The review embargo for Metroid Prime: Federation Force has lifted, and you’re likely seeing reviews from other outlets at this time. We’re not quite ready to deliver our final verdict on the new first-person shooter from Next Level Games, but we are able to give some impressions on our experience so far.
The reveal of Metroid Prime: Federation Force at E3 2015 saw a high level of backlash, as fans of the series made it known that a four-player cooperative shooter on the 3DS was not the direction they wanted from the series. While those who are still waiting for Nintendo to reveal a 2D Metroid game will likely remain unhappy with Federation Force, I’ve been having a fun time with the Metroid spin-off title.
Shooters on handheld devices are often difficult to play, particularly with the 3DS, but the shooting mechanics of Federation Force are probably my favorite I’ve experienced on the system to date. The lock-on system works well most of the time (it runs into some trouble when several enemies or points of interest are in your view), and I’m enjoying the mod and tool systems that let you augment your abilities with things like rockets, armor plating, and a freeze shot. While I wasn’t a fan of the motion controls used for precision aiming in games like Splatoon and Star Fox Zero, I actually like the implementation of motion controls for Federation Force. If you want a more traditional setup, however, you can change your control scheme to use the added nub on the right side of the New 3DS for your precision aiming.
The levels are well-designed for the most part, but it quickly became evident during my playthrough that this is not a game designed for solo play. The early stages give little indication of this, but the more I played, the more I needed to spam missiles and rely on my A.I. Combat Drones to power through the levels. Unfortunately, you can’t join a lobby with a friend who is playing a stage you have not yet reached on your save file, meaning if you’re playing solo and you get stuck on a later stage, you need to find someone who is on that same level or higher to help you out. With the missions are designed to favor co-op over solo play, this feels like a big misstep that will prevent many players from being able to play with each other. When you are able to play with others, the experience is a better one.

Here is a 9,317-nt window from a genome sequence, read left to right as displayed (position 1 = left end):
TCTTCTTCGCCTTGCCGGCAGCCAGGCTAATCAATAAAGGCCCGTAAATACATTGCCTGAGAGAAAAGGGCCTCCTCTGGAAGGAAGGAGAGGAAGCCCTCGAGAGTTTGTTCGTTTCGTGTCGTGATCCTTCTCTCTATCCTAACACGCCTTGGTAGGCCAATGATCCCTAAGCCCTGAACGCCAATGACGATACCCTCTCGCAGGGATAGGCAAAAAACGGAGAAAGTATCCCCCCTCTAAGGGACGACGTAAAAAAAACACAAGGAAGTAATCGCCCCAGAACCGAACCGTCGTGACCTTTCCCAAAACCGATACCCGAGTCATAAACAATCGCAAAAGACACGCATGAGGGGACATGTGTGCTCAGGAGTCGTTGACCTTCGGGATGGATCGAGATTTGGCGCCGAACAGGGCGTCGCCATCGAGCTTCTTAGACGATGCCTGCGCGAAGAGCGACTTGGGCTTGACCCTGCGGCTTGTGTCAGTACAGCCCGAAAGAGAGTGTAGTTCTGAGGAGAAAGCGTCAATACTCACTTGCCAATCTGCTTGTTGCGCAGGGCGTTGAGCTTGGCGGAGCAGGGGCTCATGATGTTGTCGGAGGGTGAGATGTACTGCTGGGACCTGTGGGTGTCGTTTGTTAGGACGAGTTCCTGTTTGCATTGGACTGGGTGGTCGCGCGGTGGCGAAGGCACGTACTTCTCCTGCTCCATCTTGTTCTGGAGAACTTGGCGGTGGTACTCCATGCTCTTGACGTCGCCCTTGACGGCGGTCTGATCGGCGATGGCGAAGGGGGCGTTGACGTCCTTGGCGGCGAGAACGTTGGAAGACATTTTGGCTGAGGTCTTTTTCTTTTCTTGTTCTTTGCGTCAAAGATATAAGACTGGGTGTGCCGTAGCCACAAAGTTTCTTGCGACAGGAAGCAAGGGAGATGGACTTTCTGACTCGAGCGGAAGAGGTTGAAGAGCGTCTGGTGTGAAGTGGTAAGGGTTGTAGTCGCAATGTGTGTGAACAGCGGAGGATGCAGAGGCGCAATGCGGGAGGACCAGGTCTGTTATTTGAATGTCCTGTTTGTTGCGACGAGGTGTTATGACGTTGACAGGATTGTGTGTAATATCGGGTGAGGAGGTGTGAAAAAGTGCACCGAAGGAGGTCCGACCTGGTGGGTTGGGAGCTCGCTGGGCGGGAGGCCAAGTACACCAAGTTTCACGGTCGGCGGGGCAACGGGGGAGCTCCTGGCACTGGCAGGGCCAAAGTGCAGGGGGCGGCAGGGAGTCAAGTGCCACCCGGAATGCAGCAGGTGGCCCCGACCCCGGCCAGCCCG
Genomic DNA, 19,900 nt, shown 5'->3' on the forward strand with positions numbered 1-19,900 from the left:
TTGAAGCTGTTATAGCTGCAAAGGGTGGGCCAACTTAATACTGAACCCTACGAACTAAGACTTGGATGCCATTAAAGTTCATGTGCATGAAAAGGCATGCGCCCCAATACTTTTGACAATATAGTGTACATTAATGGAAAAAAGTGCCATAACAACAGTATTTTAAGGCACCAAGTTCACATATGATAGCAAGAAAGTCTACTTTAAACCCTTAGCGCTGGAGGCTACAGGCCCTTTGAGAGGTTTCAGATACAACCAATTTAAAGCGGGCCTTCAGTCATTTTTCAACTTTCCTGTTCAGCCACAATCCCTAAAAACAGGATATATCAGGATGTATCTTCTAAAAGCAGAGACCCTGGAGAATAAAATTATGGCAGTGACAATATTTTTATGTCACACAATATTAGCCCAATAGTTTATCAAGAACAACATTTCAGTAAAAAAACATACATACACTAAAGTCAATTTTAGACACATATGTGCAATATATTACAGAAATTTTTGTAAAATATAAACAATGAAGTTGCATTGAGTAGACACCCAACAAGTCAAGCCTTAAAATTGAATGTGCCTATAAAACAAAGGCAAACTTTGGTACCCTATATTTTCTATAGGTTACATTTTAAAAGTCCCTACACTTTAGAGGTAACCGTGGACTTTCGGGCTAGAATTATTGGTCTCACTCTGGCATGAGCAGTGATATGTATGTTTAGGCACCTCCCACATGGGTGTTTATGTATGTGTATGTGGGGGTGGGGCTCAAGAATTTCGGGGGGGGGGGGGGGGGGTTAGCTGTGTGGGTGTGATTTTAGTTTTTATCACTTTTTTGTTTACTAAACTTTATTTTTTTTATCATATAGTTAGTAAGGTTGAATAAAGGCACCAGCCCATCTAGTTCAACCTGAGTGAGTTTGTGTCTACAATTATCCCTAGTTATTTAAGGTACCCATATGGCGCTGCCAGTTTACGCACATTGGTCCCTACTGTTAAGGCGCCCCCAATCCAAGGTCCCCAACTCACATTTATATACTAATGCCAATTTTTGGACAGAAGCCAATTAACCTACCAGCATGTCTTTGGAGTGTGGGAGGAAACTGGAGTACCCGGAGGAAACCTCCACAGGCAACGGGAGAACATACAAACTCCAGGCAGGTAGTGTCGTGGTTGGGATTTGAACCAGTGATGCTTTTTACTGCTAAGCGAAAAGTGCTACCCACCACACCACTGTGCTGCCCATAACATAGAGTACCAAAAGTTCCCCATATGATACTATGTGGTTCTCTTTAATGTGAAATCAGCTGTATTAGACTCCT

The stages are bite-sized, lasting between 10 and 20 minutes most of the time, but when they don’t have any checkpoints, it can become tedious to replay the entire mission just because you failed at the very end. The missions could have greatly benefited from implementing some form of a checkpoint system rather than having you fail out immediately. In some later missions, a lengthy boss fight isn’t the end of the level, so you can still fail out even after spending a good chunk of time on a difficult boss. This leads to some infuriating moments in the campaign that affected my enjoyment of some of the missions.
Despite my complaints, I’m overall fairly on my Metroid Prime: Federation Force experience to this point. Even the Blast Ball side mode that drew such tremendous ire upon reveal scratches that Rocket League itch a bit and is a fun little mode. I hope to have my review up very soon, but if you’re looking for more impressions (as well as an impassioned debate about the game’s very existence), check out this week’s episode of the Game Informer Show.